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The Jama Masjid, the Friday congregational mosque, in Delhi is the largest and one of the most glorious mosques in India. It was the last architectural extravaganza of the Mughal Emperor, Shahjahan built in the year 1656 AD with the help of 5,000 craftsmen. It was made across the road from the Red Fort. The mosque is also known as Masjid-I-Jahanuma, which means 'mosque commanding view of the world'.

The mosque faces west. Its three sides are covered with open arched colonnades, each having a lofty tower-like gateway in the centre. The mosque is about 261 feet (80 m) long and 90 feet (27 m) wide, and its roof is covered with three domes with alternate stripes of black and white marble, with its topmost parts covered with gold. Two lofty minarets, 130 feet (40 m) high, and containing 130 steps, longitudinally striped with white marble and red sandstone, flank the domes on either side. The mosque has the capacity to hold as many as 25,000 devotees. The Lal Qila or the Red Fort stand towards the east of the mosque.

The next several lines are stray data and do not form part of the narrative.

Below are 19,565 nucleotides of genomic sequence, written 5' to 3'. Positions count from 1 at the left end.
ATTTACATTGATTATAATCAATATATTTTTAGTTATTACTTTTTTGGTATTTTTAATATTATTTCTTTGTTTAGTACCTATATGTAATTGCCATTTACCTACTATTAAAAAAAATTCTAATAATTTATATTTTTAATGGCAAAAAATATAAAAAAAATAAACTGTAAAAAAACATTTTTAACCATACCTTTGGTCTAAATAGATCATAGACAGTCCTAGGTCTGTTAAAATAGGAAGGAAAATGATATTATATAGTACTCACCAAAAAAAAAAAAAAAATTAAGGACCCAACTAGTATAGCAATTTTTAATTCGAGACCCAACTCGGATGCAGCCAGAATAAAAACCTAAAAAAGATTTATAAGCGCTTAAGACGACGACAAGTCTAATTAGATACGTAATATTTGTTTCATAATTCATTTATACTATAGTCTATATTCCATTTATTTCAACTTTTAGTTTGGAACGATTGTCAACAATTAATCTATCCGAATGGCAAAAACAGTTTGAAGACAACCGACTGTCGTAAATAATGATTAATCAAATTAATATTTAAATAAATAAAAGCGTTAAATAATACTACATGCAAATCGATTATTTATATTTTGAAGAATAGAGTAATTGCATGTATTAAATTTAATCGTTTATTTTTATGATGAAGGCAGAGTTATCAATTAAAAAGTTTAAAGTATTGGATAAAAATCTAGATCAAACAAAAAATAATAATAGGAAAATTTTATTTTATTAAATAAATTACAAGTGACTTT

The Jama Masjid was designed as the main mosque of Shahjahan. It stands on one of the two hills, Bho Jhala in the Mughal capital, Shahjahanabad. The mosque has three gateways, four towers and two minarets. It is constructed with alternate use of vertical strips of red sandstone and white marble. The white marble has been used extensively in the three domes and has been inlaid with stripes of black. The structure was situated on a high platform so that its magnificent facade would be visible from all the neighboring areas. The main prayer hall on the west is decorated by a series of high cusped arches, which stand on 260 pillars. These pillars support 15 marble domes at various elevations. The imposing gateways are approached through a broad flight of steps in the north and the south. The hallmarks of this famous mosque are the wide staircases and arched gateways.

I entered the masjid complex from the North east gate, the sun was on it’s way down. This man scurried past me, almost brushing me aside...I wondered why. A few moments later I understood...he was rushing to get ready for Namaaz, & he had barely five minutes in hand...

I would myself nitpick about the tilts in this picture, due to lens distortion, but I have no clue how to correct it. Workshops & Suggestions would be most welcome.

In my opinion, this picture would be a good candidate for B&W. I’ve done a Workshop using channel mixture, added noise & sharpness. Please do let me know your views....

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Additional Photos by Angshuman Chatterjee (Angshu) Gold Star Critiquer/Gold Star Workshop Editor/Gold Note Writer [C: 7851 W: 324 N: 16060] (56760)
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